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Ten Common CRM Mistakes and how you can avoid them
Ten Common CRM Mistakes and how you can avoid them Customer Relationship Management (CRM) goes beyond just technical application.
While technology spurs CRM, it should not be at the focal point. CRM is better viewed as a system for utilizing your team’s data and knowledge to maximize client services from the moment they get a lead and beyond the close of a sale. The technology is a facilitator that allows your team to optimize business growth.
It’s not hard to understand why a company would benefit from CRM. However, too many companies that invest in CRM often find that they are not achieving their expected ROI after trying to implement these new processes.
Here is a list of 10 common issues that may be preventing your company from reaping the benefits of CRM:
1. Setting Realistic Expectations
Companies new to the world of CRM often expect that it will quickly and easily improve sales processes once the software is installed. Instead of seeing the system as a facilitator, many businesses view it as a quick fix, not realizing the levels of planning and training involved in implementing company-wide practices that will allow them to take full advantage of CRM.
2. Accurate & Clean Data
Transitioning customer data is often one of the most difficult yet crucial tasks in successfully implementing CRM. While a company may initially believe that their data is good and up-to-date, they often find their data in desperate need of cleaning. Starting over and entering data from the beginning is a daunting task, but it’s better than bringing in questionable information into your new system. This will enable the company to confidently utilize correct customer data in the CRM.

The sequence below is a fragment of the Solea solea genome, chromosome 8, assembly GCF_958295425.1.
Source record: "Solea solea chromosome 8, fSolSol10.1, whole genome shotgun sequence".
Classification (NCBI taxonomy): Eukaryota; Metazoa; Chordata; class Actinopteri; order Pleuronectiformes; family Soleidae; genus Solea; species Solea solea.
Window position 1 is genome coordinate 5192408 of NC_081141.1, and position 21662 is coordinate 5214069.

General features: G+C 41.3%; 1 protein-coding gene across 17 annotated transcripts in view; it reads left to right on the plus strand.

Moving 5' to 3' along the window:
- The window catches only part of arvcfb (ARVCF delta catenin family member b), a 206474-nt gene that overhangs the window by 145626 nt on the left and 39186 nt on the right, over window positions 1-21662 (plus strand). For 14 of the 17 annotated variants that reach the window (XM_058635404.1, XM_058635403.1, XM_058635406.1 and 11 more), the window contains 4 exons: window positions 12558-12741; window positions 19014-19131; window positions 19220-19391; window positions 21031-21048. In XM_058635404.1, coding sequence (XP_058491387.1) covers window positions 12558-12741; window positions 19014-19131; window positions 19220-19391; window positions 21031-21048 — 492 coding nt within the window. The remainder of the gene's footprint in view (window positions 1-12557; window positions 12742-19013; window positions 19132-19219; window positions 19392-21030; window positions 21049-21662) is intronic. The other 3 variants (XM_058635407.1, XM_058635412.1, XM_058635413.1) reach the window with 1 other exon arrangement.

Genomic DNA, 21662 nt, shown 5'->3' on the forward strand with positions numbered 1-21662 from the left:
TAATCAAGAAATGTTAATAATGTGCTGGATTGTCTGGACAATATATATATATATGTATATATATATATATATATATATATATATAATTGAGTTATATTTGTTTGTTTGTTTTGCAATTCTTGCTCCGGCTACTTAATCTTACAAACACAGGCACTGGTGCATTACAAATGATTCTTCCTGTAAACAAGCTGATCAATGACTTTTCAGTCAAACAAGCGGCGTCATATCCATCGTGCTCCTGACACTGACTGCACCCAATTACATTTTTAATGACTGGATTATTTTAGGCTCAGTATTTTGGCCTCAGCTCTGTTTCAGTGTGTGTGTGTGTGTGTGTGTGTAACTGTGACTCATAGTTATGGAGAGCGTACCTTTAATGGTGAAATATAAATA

3. Engaging Your CRM Consultants
CRM does not end with the installation of the provider’s software.
CRM does not end with the installation of the provider’s software. Your company’s relationship with your CRM provider is critical.
Your company’s relationship with your CRM provider is critical. It is not a one-time service. Before selecting your CRM provider, we recommend searching for a provider with skills that are both pre and post CRM implementation. This is one reason Infodat has internal and external experts in more than implementation. Do your research and have thorough knowledge of the provider’s CRM services. Fact check the vendor’s promises, and make sure they match your expectations.
4. Unclear leadership
Transitioning to the new CRM process is a company-wide effort. You need your team to be on the same page, and selecting the right employees to lead this initiative is critical. These project leaders should be longtime employees with proven success who also yield respect from their coworkers. This role often best fits a salesperson, but can include additions from other departments, including management as well as technology. Let all of your employees know who they can rely on to help them through this transition, and make sure there is a structured chain of command throughout the implementation process.
5. Biting off more than you can chew
Take it one step at a time. Implementing CRM is a multi-faceted, detailed project, and changing everything all at once will overwhelm and frustrate your employees. Pace yourself by selecting a small number of tasks for your team to focus on and improve. Initiating a company-wide effort to implement CRM means mapping out each change. As you and your team determine each focal point, assess the changes needed and the impact they will have on each department and the company as a whole. Create a list of action items and consider the difficulties you may face along the way.